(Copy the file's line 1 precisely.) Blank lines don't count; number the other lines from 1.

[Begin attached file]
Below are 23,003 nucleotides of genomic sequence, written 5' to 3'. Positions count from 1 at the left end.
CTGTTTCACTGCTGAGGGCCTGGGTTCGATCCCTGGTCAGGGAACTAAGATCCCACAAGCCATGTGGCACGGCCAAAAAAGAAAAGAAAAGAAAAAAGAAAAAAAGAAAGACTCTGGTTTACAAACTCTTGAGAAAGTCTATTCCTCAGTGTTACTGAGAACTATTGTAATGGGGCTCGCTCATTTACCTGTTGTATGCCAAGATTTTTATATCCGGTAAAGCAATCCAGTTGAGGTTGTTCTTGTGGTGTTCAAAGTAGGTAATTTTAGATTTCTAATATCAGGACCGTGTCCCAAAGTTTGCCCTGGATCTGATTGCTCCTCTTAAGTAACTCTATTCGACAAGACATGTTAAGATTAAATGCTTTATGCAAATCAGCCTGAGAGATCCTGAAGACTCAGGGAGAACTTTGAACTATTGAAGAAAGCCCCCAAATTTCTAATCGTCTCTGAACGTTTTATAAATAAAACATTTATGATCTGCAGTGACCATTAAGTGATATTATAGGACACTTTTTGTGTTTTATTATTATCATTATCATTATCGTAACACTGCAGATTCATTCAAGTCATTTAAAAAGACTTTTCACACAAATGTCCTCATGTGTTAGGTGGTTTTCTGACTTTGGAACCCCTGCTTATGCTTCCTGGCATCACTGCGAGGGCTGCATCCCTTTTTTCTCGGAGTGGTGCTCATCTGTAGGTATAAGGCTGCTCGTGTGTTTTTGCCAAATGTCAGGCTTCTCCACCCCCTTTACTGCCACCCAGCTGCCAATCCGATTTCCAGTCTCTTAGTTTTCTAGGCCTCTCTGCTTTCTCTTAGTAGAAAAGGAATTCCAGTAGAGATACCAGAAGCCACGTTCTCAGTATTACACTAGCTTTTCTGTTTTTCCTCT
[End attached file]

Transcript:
Below are 23,003 nucleotides of genomic sequence, written 5' to 3'. Positions count from 1 at the left end.